An ambition that all new non-domestic buildings ultimately be built to a zero-carbon standard was established by the previous Labour government as part of the overall UK strategy to reduce our carbon emissions by 80 per cent by 2050.
A lot has changed in the interim, notably the onset of the economic downturn and the election of the coalition government, while the Part L regulations, meant to be a step towards meetings these ambitions, have been slowly but surely watered down.
The dilution of this strategy has been justified by the need to reduce cost and red tape in order to kick-start the economy.
“The proposals do not satisfy those that feel we can’t afford a change, nor those that want to continue the planned steps to achieving zero-carbon dwellings”
However, that was never the problem in the first place; it was the inability to borrow money and fund projects that held back new building, and thus the proposed benefits of this red tape-cutting have never materialised.
The announced new Part L 2014 regulations promise a 6 per cent reduction for new dwellings and a 9 per cent reduction for new non-dwellings.
This follows an original ambition for a further 25 per cent reduction in 2013 and then a proposed 8 per cent and 26 per cent respective reduction in the government’s own 2012 consultation.
A lot has happened in a year. This of course follows previous work by the government in March 2011 when a zero-carbon dwelling was redefined from a Code for Sustainable Homes Level 6 dwelling to a Level 5 dwelling.
In other words, all unregulated energy, such as electrical appliances, was removed from zero-carbon consideration.
The rather bizarre Part L 2014 proposals do not satisfy those parts of the industry that feel we can’t afford a change at this time, nor those that want to continue the planned steps to achieving zero carbon dwellings in 2016.
“The industry needs to have further clarity to progress towards what was originally an admirable intention”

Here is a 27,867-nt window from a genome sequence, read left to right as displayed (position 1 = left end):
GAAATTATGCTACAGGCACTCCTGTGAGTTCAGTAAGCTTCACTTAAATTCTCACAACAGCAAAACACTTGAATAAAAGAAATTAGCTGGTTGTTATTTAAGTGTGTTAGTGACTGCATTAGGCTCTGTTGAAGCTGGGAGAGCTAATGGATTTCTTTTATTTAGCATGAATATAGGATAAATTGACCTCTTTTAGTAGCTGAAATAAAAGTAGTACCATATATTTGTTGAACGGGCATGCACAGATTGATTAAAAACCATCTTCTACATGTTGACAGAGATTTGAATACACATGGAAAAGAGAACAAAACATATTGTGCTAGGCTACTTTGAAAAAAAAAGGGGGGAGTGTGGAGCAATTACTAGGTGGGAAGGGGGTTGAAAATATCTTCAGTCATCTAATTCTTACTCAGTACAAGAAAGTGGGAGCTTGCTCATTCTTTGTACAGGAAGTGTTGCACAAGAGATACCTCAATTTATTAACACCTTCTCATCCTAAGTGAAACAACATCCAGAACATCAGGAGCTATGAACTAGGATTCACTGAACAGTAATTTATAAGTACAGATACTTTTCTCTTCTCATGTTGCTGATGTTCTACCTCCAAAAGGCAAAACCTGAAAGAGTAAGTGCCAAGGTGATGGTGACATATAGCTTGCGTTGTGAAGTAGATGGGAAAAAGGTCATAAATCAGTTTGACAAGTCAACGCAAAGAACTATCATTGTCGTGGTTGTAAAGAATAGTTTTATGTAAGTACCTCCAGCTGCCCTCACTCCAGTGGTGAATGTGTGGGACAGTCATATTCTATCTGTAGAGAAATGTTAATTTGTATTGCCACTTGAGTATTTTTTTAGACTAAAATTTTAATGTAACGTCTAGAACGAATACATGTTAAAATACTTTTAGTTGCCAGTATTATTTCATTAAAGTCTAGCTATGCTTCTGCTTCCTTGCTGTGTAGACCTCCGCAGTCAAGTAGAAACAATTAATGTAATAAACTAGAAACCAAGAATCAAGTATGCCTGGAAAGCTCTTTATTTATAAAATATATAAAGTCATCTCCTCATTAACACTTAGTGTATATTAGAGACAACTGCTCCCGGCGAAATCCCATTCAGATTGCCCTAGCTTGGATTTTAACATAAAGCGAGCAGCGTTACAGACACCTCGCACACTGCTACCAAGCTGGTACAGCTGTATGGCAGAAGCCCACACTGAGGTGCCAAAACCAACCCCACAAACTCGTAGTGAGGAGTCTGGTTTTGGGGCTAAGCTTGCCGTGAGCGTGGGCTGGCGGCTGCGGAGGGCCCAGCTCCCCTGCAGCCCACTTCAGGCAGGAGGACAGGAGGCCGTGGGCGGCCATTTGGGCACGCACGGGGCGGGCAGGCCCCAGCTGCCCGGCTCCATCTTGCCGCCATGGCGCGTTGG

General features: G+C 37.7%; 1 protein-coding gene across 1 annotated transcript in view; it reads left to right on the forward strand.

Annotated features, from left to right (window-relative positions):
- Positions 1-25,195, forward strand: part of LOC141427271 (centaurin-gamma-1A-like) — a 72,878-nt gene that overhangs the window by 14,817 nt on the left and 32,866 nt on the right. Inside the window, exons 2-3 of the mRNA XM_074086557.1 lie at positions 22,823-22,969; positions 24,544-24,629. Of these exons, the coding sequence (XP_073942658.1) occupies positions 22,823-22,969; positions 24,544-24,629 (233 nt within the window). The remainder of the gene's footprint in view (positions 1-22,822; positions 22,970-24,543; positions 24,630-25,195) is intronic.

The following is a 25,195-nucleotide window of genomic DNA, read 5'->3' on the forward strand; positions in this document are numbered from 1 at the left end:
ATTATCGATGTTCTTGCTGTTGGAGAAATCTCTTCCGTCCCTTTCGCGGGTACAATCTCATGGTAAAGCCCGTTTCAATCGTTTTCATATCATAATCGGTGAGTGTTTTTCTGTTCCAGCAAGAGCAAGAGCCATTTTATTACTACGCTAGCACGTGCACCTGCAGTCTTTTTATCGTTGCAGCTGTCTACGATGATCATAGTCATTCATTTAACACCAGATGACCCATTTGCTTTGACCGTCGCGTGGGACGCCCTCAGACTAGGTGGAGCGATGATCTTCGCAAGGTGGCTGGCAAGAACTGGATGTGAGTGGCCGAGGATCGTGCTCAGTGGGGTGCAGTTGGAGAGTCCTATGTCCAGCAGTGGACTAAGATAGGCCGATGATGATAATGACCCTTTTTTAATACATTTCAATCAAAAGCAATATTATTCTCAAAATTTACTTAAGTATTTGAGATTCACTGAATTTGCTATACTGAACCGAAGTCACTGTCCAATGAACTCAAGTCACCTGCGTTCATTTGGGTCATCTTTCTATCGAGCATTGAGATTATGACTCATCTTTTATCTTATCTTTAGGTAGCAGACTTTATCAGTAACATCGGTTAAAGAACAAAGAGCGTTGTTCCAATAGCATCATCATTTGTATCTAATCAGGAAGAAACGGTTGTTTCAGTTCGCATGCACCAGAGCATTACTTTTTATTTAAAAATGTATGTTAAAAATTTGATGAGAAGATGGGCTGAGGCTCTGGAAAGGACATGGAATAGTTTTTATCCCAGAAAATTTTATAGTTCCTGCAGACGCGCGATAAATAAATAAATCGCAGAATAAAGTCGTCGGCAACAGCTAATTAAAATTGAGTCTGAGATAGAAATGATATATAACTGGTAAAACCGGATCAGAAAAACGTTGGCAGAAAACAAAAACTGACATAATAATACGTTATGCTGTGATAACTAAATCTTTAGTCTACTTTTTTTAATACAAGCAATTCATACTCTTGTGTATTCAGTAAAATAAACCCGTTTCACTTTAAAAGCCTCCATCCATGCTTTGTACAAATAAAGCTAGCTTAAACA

More importantly, they may in fact add cost for no or marginal benefit, which is the opposite of the government’s intentions and the worse of all worlds.
Perhaps the biggest disappointment is that the good work produced by the Zero-carbon Hub, an industry body with significant housebuilder representation and which WSP contributes to, seems to have been ‘parked’ for future use.
The foundation of this work, the Fabric Energy Efficiency Standard (FEES), set an agreed basis for passive energy reduction in new-build housing.
There are two pragmatic options for Part L 2014. Firstly, make no changes – save wasted cost and allow Part L 2010 to continue until 2016.
This, however, will be difficult to justify politically and – based on reported sales – difficult to demonstrate Part L costs are significant compared with the ability to borrow.
The alternative is to implement FEES in full and make no other changes to Part L for dwellings. This then leaves the more problematic issue of Part L for non-dwellings.
This is a more complex issue, both because of the significant range of different building functions and because there is no single industry body that represents them all. A practical improvement based on the consultation feedback would be sensible.
Whatever happens, the industry needs to have further clarity to progress towards what was originally an admirable intention. It would be a pity to lose sight of that goal.
David Bownass is sustainability director at WSP in the UK